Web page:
Tuesday, July 16, 2013

"Tuite" (GrabHand)


 This is the phrase that is used to describe the limb manipulation portion of the art that was taught by Seiyu Oyata (aka."Taika"). Numerous other systems have begun using the term as well, but few (if any) perform it in the same (or even correct) manor that was taught by Taika.
 I've seen it (repeatedly) being taught/described as being a "separate" art. It is (only?) another integral part of Taika's Life-Protection art.
  BTW, I've seen numerous (incorrect) translations for the word "Tuite". Tuite is a bastardized word (a combination of Japanese and Okinawan). "Tui" is the Okinawan translation of the first kanji (utilized to write "Tuite"). It's pronounced Tori (in Japanese). In Okinawan, it would be pronounced "Twee" (or close enough, LOL). "Te" is the Japanese version of the second word/part of the phrase. It would be pronounce "De" (in Okinawan). I've written elsewhere as to why he made this change. It "now" (appears) that everyone is claiming to have always (oh, really?) used these words (to describe their versions of limb manipulation). Uh, no. Only those person's who actually trained with Taika can legitimately use that term. Regardless, it now appears to be a part of the general martial arts lexicon (much like the term "kung-fu").
 The majority of what's being shown/taught and "called" Tuite, is individual versions of Jiu-Jutsu or even Aikido types of wrist/arm manipulations. Despite what these individual's claim, their techniques are not the same, nor did Taika (ever) teach his techniques to be performed in those manners. 
  Anyone who (attempts to) puts forth the notion that a practitioner needs to know (anything) about "TCM" (traditional Chinese medicine) to perform Tuite, is a fraud, and knows nothing about Tuite (as was taught by Taika). Whatever it is that they're teaching, it has nothing to do with, nor was it ever taught by Oyata. 
  Many of the people that promote this garbage have become "popular" (at least with themselves, and amongst the ignorant), and have sometimes even acquired a large following, but that doesn't make them correct.
 To the (average?) casual observer (or recipient), who has had only limited, if any actual experience with Taika's Tuite, his version would always seem to create a far greater effect than would be expected. The most fraudulent of the imitator's will attempt to use "TCM" to (explain?) the increased effectiveness of Taika's techniques. But this is a misleading diversion (to whatever nonsense it is that they are promoting).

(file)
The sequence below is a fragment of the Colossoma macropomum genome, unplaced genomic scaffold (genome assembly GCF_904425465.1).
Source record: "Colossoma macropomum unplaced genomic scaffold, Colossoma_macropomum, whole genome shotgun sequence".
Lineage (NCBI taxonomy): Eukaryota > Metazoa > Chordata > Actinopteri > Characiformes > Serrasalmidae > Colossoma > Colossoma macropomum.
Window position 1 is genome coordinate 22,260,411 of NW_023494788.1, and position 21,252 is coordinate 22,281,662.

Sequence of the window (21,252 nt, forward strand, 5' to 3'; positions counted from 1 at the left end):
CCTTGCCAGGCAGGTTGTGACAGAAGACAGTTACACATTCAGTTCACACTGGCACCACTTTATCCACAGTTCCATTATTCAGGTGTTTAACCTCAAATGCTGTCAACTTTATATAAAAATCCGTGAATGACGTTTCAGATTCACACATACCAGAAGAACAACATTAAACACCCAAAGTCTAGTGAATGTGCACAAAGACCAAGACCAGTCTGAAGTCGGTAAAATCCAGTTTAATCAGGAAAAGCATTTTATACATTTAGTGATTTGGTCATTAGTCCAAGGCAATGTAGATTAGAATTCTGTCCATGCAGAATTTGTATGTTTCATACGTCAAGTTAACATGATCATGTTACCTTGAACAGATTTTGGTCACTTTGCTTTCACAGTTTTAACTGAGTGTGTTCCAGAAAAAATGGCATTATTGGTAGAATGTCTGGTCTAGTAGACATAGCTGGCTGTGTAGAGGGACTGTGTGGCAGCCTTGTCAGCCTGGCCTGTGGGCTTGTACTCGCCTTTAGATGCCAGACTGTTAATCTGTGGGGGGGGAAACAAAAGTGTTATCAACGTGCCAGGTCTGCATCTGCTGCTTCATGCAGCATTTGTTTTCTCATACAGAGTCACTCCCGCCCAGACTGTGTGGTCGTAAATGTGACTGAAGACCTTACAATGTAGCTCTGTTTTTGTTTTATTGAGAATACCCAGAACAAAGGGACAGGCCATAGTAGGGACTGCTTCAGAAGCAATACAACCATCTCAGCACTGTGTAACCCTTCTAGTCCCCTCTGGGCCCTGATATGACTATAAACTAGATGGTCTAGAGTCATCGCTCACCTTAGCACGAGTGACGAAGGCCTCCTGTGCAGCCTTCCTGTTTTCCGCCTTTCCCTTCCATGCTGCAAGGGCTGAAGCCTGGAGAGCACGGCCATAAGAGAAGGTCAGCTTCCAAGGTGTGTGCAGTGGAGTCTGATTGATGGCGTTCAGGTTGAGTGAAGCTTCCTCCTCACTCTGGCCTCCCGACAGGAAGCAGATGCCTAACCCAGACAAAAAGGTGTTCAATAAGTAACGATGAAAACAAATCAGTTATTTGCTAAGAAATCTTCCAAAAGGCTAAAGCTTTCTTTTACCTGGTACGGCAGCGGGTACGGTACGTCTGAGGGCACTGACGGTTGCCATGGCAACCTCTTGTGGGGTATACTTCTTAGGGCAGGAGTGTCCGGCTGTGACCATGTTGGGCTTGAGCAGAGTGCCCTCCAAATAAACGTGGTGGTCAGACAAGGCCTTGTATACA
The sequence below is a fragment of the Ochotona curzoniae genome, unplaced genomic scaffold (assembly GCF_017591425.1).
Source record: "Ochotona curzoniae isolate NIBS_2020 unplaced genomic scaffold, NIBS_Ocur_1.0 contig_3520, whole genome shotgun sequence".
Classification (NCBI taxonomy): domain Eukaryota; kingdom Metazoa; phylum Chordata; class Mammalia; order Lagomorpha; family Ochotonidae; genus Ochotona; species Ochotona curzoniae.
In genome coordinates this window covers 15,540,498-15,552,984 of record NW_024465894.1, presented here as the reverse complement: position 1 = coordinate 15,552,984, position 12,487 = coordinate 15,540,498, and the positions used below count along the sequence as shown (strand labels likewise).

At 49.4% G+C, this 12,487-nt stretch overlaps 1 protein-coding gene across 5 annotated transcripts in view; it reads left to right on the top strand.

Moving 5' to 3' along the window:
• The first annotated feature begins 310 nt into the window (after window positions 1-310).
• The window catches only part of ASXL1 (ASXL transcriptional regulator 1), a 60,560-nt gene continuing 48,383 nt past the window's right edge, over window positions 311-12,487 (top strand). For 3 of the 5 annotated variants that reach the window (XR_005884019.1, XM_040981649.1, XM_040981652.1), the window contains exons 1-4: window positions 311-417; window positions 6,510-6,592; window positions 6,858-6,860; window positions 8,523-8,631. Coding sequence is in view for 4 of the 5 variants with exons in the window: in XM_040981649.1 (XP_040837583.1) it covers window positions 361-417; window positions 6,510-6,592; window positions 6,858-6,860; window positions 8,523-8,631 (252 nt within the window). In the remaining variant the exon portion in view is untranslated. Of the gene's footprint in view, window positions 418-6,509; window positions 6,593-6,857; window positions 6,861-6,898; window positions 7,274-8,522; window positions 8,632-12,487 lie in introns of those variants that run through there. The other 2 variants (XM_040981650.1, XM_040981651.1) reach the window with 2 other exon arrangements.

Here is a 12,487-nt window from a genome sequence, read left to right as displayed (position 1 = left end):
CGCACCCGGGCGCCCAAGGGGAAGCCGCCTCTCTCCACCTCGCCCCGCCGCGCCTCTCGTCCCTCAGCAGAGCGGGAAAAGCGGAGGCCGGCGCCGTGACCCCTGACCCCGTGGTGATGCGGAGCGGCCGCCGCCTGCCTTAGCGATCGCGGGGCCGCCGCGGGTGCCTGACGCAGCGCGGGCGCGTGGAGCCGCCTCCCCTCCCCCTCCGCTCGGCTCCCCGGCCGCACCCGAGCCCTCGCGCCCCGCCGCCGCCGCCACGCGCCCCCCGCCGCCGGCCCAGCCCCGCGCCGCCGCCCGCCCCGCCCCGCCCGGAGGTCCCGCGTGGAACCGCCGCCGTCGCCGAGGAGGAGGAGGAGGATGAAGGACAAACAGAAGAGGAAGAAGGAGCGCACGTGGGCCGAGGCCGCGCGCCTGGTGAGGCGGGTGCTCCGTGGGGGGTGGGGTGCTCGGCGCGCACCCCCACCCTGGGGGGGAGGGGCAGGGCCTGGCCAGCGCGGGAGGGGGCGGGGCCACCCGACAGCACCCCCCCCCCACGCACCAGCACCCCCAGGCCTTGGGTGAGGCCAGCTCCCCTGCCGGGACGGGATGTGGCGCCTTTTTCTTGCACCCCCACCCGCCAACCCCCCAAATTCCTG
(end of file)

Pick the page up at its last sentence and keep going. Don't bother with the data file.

The fact is, that "they" don't (really) understand how Taika performed his versions of the techniques. Hence, they have attempted to add a collection of (their own) misleading nonsense to further confuse their followers (and be able to maintain their own supposed superior abilities). 
  One of their (blatant) attempts at confusing their students, is their "9 Principles of Tuite" (which are just a renamed version of their "striking" principles). This vague "list" has next to nothing to offer the practitioner in regards to the application of "Tuite" techniques. 
 Equally pathetic, is the recent inclination to award "rankings" in Tuite, WTF? this is merely a sub-portion of the style being taught. Anyone proclaiming to possess a "Ranking" in Tuite either is, or has been a victim of fraud. There is no Tuite "system" (it is only a portion of an entire instructed system). I've even seen people claiming to teach/award rank in Oyata's Tuite methods (Bullshit).
  If your wanting to verify that someone is performing one of "Taika's" Tuite techniques correctly, have them perform it slowly. I've utilized this method with numerous practitioner's of the "kyusho international/Dillman/Moneymaker" ilk, None have been able to make their versions of the techniques even work (without speeding-up, or muscling their version of the technique to obtain "some" manor of response). 
  Those student's have become mislead  by these types of individual's (in regards to how Tuite should be both learned and practiced). When I watch these wanna-be "mimics" of Taika (in the numerous videos that they put out), their technique application mistakes are legion